We decided to head to the Fairmont Hotel for a drink only to find that was the hotel Spurs were staying in.  See, this drunken problem is paying off finally.  We walk into the bar and the first person I see is...head coach Harry Redknapp.  My son (yes, I brought my son to the bar, shut up) quickly grabbed the pad of paper from his "Spurs Starter Pak" he got at the game, and I walked up to Harry and said, "Coach Redknapp?"  He then started in as if I was a long lost relative with the how are ya's.  We asked for an autograph, and my son got his first Spurs autograph.  As we were looking at his autograph, Harry walked over and struck up a conversation with my father-in-law.  But wait, it gets better.

Next up, Younes Kaboul.  We spotted him in the lobby and my son got his second autograph.  He seemed like a nice guy, as I was completely taken aback when he was asking where we from and asking about the area.  I didn't expect a conversation!  But wait, it gets better.

Next up, Vedran Corluka, Luka Modric and Niko Kranjcar!  There in that order below.   Our three Croatians.  Hopefully, you realized the short one is my son and not Croatian.  I'm terrible with remembering to take pictures, but we remembered this one.

My wife now has a crush on Niko.  Need to remember to leave her at home next time.

Lastly, our backup goalkeeper, who is our starting keeper on this tour as Horelio Gomes played in the World Cup, was Carlo Cudicini.  He was hitting on a woman and her daughter, so we had to wait politely a little while for this one.  Again, no picture.

All in all, a fantastic time was had.  Almost time for the season to begin.  August 14th.  Mark your calendars.

Wednesday, July 14, 2010

If You Want to Part the Red Sea...

...walk while holding the hand of a two year old.  I don't have any gardening tonight.  We went to our city's "Concert in the Park" which featured an 80's tribute band and me sneaking proper beverages in through coffee mugs.  Works wonders.

I did notice on the walk home, though, that as long as my two year old daughter was walking, very slowly I might add, people actually got out of my way.  They walked in the street, on the grass, on the dirt, wherever she wasn't.  I might be on to something here.  I'm pondering renting her out by the hour.  Sign up in the comments.

Tuesday, July 13, 2010

They Bloom?

Mother In Laws Tongue.  They bloom.  Who knew?  Ok, ALL of you, I know.

It's in there.  In the middle.

P.S.  This probably isn't fantastic news if you're English, but for an American Spurs fan it is.  Fabio Capello was kept on as England coach, so Harry Redknapp was signed to an extension today that will keep him at Spurs (yes, I know "loosely") through 2013.  I think that calls for a drink.  IG?

Monday, July 12, 2010

Irrigation Update

We made some progress on the irrigation for the back planter this weekend.

We were able to replace ten sprinkler heads that spit out 510 gallons per hour ("GPH") (10 heads, .85 gallons per minute) with four drip lines (soon to be five) totaling 30 gallons per hour.  I actually had to walk out and count the number of emitters right now, as we have 1 GPH emitters on most plants, with some soaker hoses on others (I guessed 3 GPH on the soaker hoses, they aren't very long).  That's a 94% decrease in our water for this area.  Granted, it will increase as we put in more plants and they get bigger, but I don't believe we'll surpass 200 GPH for this bed.  We plan on packing a lot of plants in there and making them as drought tolerant as possible.  This is where we put the Jerusalem Sage and Lion's Tail.  That potato vine in the background of the bottom picture doesn't have any irrigation going to it at the moment.  I may add an emitter as it gets hotter, but we'll wait and see.

For full disclosure, I went to Toro's website and looked at what they said the output of a 180 degree sprinkler head was, as all 10 of ours were that.  I may even be low, as our sprinkler heads were at least 13 years old, and I took the specifications of the latest and greatest.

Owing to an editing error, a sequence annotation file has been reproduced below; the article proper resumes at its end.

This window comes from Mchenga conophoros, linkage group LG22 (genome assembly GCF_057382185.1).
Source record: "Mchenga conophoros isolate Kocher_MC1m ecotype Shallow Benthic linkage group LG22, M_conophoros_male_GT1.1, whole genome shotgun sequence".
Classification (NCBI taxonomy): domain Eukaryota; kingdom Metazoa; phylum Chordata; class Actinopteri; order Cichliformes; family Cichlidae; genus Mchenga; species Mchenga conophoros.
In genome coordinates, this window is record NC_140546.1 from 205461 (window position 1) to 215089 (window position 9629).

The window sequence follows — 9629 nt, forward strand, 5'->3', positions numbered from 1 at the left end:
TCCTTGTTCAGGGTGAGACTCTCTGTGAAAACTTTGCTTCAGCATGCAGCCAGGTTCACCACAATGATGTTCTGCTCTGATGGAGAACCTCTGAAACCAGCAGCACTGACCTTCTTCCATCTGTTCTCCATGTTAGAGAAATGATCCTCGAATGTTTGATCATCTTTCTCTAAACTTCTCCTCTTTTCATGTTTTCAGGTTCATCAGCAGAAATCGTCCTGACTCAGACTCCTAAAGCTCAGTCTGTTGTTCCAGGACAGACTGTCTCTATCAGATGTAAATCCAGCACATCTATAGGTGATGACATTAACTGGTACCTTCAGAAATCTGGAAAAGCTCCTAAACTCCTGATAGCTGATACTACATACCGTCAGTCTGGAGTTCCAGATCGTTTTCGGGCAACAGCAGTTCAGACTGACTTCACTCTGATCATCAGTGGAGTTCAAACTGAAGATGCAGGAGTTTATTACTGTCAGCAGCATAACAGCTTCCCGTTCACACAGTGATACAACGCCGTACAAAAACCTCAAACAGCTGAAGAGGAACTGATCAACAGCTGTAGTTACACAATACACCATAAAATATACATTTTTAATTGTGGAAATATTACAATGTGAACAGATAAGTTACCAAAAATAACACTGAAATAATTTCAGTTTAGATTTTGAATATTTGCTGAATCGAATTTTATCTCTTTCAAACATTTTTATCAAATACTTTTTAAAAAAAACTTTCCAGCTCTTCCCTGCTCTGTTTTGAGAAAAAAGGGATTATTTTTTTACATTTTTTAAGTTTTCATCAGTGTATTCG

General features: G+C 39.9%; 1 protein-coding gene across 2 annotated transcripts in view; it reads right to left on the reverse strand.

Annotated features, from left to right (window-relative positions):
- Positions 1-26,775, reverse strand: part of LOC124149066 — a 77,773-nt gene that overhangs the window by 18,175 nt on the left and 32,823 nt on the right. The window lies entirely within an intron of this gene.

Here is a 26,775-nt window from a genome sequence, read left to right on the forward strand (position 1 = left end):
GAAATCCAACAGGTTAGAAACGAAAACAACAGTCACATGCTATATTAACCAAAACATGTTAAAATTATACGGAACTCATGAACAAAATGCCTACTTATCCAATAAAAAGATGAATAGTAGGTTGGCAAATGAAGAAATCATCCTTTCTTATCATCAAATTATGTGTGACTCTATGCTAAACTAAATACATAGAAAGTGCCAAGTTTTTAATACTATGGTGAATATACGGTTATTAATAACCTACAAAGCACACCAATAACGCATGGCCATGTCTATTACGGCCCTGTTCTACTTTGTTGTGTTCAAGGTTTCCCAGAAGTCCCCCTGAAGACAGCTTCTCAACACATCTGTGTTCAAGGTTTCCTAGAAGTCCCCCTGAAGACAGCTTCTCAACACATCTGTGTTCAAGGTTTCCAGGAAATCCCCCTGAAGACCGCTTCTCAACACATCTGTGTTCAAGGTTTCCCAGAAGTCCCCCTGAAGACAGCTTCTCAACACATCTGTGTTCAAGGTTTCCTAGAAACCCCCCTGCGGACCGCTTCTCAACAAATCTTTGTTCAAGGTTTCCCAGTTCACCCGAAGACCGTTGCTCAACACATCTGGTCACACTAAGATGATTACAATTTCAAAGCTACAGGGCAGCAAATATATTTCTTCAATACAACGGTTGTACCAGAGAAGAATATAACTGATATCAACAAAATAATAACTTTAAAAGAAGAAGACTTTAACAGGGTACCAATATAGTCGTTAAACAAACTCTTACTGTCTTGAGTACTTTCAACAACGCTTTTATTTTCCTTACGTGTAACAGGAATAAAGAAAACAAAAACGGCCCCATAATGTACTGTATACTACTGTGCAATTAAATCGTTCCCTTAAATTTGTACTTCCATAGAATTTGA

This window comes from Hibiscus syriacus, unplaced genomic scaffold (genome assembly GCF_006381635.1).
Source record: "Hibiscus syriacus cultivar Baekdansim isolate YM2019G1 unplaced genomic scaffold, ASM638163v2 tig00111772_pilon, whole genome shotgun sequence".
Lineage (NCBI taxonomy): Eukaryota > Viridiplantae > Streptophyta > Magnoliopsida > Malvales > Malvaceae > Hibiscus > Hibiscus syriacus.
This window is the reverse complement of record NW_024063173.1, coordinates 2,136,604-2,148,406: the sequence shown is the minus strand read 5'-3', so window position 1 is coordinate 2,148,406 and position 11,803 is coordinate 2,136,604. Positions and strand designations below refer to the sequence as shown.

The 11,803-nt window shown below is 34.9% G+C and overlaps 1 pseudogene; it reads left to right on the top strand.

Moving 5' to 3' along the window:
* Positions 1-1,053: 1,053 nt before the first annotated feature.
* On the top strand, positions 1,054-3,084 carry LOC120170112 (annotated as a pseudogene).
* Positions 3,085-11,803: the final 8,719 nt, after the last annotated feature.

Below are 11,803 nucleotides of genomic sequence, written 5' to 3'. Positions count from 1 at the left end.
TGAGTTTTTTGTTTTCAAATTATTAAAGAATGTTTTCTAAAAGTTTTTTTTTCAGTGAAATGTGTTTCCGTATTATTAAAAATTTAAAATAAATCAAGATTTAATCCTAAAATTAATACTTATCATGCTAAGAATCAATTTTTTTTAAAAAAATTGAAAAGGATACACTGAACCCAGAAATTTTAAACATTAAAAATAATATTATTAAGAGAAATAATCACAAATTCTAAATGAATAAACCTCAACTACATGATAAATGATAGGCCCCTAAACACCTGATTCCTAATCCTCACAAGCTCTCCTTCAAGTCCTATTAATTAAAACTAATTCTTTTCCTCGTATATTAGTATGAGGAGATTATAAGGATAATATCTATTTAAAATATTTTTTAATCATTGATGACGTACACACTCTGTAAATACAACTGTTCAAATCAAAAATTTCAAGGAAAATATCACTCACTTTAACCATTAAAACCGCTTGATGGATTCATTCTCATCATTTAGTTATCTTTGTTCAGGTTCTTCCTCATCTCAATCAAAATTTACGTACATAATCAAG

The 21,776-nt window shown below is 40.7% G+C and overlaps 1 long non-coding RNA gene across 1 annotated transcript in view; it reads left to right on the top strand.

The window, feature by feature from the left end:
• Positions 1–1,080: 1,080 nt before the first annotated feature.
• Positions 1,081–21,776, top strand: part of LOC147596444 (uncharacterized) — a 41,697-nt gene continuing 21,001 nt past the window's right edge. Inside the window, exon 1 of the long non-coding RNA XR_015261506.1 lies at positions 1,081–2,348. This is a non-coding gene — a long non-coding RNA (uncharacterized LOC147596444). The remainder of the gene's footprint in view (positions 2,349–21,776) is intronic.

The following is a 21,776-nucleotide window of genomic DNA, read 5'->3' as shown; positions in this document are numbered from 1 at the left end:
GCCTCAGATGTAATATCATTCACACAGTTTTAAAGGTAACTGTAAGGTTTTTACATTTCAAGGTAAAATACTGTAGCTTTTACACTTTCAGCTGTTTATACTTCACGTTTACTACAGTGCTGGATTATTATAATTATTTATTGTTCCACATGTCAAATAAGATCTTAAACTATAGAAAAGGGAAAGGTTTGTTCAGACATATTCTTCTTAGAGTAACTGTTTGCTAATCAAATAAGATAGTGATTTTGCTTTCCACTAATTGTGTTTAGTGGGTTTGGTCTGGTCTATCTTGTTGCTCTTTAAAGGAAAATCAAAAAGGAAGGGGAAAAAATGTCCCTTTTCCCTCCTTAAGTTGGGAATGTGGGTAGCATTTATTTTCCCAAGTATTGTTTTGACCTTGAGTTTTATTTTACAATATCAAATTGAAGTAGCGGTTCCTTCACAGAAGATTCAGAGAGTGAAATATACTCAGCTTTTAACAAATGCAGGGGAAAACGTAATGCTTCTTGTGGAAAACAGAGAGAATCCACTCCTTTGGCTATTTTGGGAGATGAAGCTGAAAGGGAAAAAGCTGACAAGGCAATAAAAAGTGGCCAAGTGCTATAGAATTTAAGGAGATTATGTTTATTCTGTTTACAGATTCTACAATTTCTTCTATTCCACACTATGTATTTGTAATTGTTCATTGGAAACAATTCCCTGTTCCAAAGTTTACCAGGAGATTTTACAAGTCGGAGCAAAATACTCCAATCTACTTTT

Running all of the drip line took about three hours.  It probably could have taken a little less, but it was hot, so there was beer involved.  And, there aren't any leaks, so that shows you how damn easy it must be if a drunk can do it!

Being in Southern California, water is our most precious resource, in my humble opinion.  I've even done some research that shows it doesn't pay to recycle paper here, because of the extraordinary amount of water it takes to turn recycled paper into another usable product.  Apparently, to remove all of the toxins in the dying, bleaching and whatever else they do to it process.  I'm not done with that research, yet.  Another post.

In the meantime, I hope you'll be motivated to at least look into drip irrigation.  I'll even be happy to come out and help.  For a price, of course.  Unless you're in London, in which case I may come out for Spurs tickets!!!

Sunday, July 11, 2010

Hopefully, I Learn from My Mistakes

Jury is still out on that.  I'm the slow one in the family.  However, as people pointed out in a previous post where we planted impatiens along the edge of the lawn, impatiens like shade.  Something that spot only received at, well, night.

We dug up the twelve impatiens we planted a couple of weeks ago and moved them to the front walkway. This spot gets early morning sun and is in the shade by 10 or 11 in the morning.  We're hoping these fill in nicely.  I would have had a good lead in had Holland won today since these flowers are a mixture of orange and white, but it was not meant to be.

Thursday, July 8, 2010

Big Max!!

No, I'm not referring to whatever you might think I was referring to.  Although, it would qualify.  HA!

Big Max, the pumpkin, went into the ground yesterday.  I would have posted it yesterday, but the whole "No card" fiasco continued.  And, yes, it already has damage from the god damn snails.  The last time I saw this was when we planted hostas at our Huntington Beach house.  The snails ate it to the ground in three days.  I need to consult the internet, books and my local yogi to figure out a cure.  I was thinking of sitting next to it and crushing whatever came near.  Then, I realized we saw a bobcat a short time back and decided that wasn't the best course of action.  Maybe I need to buy a rifle.  My son and I are archers, so I could get them with that, but I digress.